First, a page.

Hormone therapy in menopausal women with fibroids: is it safe?

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Abstract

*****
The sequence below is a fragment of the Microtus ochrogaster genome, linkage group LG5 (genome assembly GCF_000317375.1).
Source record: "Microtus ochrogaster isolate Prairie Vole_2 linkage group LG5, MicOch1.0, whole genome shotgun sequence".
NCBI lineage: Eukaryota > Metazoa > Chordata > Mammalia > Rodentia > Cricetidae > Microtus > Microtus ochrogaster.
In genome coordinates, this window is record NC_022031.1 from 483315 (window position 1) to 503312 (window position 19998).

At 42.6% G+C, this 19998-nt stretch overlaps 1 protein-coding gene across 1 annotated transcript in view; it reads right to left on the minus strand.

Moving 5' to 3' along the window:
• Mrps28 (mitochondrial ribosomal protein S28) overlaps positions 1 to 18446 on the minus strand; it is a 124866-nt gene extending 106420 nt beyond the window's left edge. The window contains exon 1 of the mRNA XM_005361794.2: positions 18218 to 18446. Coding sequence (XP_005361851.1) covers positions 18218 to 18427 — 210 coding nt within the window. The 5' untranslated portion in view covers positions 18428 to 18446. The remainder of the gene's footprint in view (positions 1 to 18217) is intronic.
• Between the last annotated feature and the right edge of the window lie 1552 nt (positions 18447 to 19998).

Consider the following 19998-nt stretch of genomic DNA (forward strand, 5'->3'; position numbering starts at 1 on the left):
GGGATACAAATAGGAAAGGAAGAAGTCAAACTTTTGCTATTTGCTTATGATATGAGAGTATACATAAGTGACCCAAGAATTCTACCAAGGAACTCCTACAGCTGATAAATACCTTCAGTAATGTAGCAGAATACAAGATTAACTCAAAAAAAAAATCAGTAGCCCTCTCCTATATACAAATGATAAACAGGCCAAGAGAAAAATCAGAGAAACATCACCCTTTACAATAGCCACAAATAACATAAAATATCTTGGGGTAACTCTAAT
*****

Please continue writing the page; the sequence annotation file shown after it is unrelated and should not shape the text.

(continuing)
Menopause is an important transition in the life of women. It has been estimated that by the year 2030, worldwide 1.2 billion women will be menopausal. The most bothersome symptoms of menopause are believed to be due to declines in estrogen levels in postmenopausal women. Thus, hormone therapy is an effective treatment option for menopausal women, although prolonged use of hormone therapy is associated with a slightly increased risk of breast cancer, thromboembolism, and stroke. A literature search for studies evaluating the effects of hormone therapy in menopausal women with asymptomatic fibroids demonstrated variable effects of hormone therapy on the volume and size of the fibroids. Some studies have demonstrated an increase in size of pre-existing asymptomatic fibroids and formation of new fibroids with higher doses of progestogen in combination therapy. The finding of low resistance index in uterine arteries of women with asymptomatic fibroids is associated with an increased risk of fibroid growth, and thus making the measurement of pulsatility index of uterine arteries a possible screening tool before initiating hormone therapy in menopausal women with fibroids. Although the effect of hormone treatment is variable and statistically insignificant in many cases, the newer selective estrogen receptor modulators having tissue-specific estrogen agonistic and antagonistic actions such as raloxifene have a favorable clinical profile and may be better alternatives in women with asymptomatic fibroids.

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